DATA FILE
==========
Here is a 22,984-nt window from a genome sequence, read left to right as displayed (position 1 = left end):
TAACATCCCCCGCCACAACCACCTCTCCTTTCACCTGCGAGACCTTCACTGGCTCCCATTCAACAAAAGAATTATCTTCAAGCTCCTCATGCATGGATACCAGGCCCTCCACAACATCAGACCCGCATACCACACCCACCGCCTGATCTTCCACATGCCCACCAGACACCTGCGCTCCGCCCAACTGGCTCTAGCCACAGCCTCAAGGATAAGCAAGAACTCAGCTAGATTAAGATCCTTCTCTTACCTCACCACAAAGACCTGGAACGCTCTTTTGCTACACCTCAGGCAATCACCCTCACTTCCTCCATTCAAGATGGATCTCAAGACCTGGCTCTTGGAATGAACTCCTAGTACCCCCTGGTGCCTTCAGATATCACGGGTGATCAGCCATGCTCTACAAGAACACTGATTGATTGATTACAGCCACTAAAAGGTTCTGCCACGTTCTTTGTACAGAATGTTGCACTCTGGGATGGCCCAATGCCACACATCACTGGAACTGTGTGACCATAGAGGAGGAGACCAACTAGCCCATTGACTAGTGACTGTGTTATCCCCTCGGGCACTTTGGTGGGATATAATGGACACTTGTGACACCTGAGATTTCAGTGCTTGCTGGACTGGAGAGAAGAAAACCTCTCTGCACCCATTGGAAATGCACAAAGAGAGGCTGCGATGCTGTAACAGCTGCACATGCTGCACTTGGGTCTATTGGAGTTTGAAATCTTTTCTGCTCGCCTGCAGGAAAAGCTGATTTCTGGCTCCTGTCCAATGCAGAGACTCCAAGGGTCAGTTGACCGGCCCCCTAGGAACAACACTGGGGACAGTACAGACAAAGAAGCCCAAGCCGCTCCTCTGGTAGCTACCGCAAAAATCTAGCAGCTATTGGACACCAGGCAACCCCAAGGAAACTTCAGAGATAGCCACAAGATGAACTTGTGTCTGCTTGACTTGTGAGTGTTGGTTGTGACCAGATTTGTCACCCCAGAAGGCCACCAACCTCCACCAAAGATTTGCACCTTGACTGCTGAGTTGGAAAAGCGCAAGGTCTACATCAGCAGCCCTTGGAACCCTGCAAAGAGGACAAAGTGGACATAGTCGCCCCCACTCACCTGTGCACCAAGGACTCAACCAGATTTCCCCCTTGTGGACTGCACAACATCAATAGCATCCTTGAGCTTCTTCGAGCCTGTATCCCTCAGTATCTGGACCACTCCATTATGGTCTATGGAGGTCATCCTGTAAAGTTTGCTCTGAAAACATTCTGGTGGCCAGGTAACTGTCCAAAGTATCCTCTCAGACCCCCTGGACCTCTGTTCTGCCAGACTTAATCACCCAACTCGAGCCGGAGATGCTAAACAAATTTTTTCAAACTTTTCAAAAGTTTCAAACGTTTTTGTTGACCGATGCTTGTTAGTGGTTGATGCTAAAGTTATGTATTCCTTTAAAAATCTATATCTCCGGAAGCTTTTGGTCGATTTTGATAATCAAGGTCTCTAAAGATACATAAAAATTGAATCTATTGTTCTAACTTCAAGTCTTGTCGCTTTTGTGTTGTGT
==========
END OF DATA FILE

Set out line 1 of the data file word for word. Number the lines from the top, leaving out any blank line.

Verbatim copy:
Here is a 22,984-nt window from a genome sequence, read left to right as displayed (position 1 = left end):